At the conclusion of last week’s Q&A with Bernard Lagat and Kara Goucher, they were both asked for one piece of advice to give to any up-and-coming runners. Be diligent in training, set goals, but don’t think of yourself as a failure if you don’t completely reach your goals. Just because you didn’t get there doesn’t mean you didn’t improve as a runner. You did, you totally did. You just have to be patient and have faith. One day you’ll get there if you train hard, train smart and have patience.
I’m paraphrasing a bit because I don’t remember their exact words, but that was the gist of their message. As I was walking home that night, I thought about how ironic it was that in a sport that celebrates speed, competition, and beating your fellow man to the finish line, the most important lesson to be learned was how to slow down and be patient with yourself. A part of me (albeit a slight part) wondered if that were all a ploy to discourage any aspiring racers from training as hard as they do. Maybe it was all a big USATF marketing campaign to thwart off the competition!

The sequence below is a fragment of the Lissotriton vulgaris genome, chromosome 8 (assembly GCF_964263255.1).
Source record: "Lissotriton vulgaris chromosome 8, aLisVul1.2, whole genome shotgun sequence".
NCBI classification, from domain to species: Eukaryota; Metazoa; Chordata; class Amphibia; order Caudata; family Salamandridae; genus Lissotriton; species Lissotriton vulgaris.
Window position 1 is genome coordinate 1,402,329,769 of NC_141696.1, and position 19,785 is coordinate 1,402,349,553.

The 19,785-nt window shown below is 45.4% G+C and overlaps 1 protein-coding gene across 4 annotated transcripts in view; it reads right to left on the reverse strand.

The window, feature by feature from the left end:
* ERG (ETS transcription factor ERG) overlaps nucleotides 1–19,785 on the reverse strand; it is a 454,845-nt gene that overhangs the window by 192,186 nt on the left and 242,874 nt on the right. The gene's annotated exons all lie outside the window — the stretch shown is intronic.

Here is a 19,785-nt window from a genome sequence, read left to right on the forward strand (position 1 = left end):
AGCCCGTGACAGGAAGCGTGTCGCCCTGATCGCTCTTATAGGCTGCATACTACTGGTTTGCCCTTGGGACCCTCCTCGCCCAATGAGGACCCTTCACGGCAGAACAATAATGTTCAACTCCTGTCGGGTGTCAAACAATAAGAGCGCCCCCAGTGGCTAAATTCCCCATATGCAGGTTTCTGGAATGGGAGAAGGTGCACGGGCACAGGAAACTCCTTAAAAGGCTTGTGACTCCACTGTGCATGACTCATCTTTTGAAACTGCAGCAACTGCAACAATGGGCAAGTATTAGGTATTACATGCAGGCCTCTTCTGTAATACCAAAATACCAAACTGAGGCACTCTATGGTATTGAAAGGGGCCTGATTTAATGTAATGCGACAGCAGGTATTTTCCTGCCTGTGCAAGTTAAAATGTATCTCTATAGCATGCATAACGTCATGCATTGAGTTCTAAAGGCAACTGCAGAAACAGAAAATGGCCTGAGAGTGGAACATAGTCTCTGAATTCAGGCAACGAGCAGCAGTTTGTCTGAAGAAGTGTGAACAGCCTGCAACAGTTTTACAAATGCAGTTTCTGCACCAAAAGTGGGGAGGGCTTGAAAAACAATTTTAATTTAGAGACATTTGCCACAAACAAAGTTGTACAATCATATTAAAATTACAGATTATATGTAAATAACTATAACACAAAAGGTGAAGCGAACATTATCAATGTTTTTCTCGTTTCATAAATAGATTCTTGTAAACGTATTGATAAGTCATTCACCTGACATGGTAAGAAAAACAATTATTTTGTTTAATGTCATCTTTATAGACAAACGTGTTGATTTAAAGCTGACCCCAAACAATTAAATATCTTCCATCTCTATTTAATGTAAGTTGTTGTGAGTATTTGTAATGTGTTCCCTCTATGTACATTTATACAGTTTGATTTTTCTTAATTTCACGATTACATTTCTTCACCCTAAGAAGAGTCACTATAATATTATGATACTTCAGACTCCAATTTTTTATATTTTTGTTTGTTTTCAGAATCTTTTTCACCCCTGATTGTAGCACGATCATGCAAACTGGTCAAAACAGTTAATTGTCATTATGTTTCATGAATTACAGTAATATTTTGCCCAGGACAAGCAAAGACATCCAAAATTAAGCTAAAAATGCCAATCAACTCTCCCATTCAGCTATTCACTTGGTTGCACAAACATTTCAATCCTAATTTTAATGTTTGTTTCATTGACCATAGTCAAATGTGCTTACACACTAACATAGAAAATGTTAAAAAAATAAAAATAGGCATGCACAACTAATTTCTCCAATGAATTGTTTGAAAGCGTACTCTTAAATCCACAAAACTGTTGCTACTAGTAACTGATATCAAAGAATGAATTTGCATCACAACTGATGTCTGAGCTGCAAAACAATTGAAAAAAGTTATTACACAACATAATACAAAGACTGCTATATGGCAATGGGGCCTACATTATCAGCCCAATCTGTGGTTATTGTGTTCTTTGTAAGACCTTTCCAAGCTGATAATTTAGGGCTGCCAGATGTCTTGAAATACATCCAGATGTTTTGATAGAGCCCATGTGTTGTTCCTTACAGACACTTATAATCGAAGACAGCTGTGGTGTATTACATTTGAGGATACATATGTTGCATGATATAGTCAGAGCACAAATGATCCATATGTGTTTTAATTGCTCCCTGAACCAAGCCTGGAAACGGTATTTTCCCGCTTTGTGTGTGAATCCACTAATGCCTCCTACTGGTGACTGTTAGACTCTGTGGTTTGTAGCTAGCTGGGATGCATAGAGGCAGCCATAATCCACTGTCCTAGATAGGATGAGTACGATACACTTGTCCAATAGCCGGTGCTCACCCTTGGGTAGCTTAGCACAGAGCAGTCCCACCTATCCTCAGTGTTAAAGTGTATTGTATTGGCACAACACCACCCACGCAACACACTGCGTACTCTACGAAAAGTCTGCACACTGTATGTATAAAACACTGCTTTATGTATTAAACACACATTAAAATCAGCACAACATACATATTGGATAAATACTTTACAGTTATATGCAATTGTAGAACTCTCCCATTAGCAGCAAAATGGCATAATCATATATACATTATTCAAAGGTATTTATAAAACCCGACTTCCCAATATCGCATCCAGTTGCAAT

Frankly though, I totally dig their message because I tell myself the same thing after every run that didn’t go as well as planned. So even if I don’t run as fast, as far, or as well as I thought I was capable of, the training itself was still valuable because it is all a process of getting “there”, no matter what or where “there” is. Even though most of my loyal fan base will probably not agree, I am much more lenient and forgiving of myself than I used to be. With knowledge gained through experience, I’ve learned not to let one DNF, DNS, or a particularly bad workout ruin my confidence in my own running. I trust my training and my body enough not to worry about what will happen to me at mile 20 of the Boston Marathon if I couldn’t finish a long run or two a few months before the race. As long as I train hard but smart, and within my own abilities, and not get injured, the sky’s the limit for what can happen in the race. I am certain of that.
As with all good things in life, everything comes to those who wait. Patience and diligence. I believe these are the essential characteristics of a successful miler and marathoner…as best exemplified by Bernard and Kara in the Millrose Games. By their dominant performances, I’m inclined to believe that one day in the way distant future, in a race no one cares about, I can be just as perfect too. Well, here’s to hoping anyway.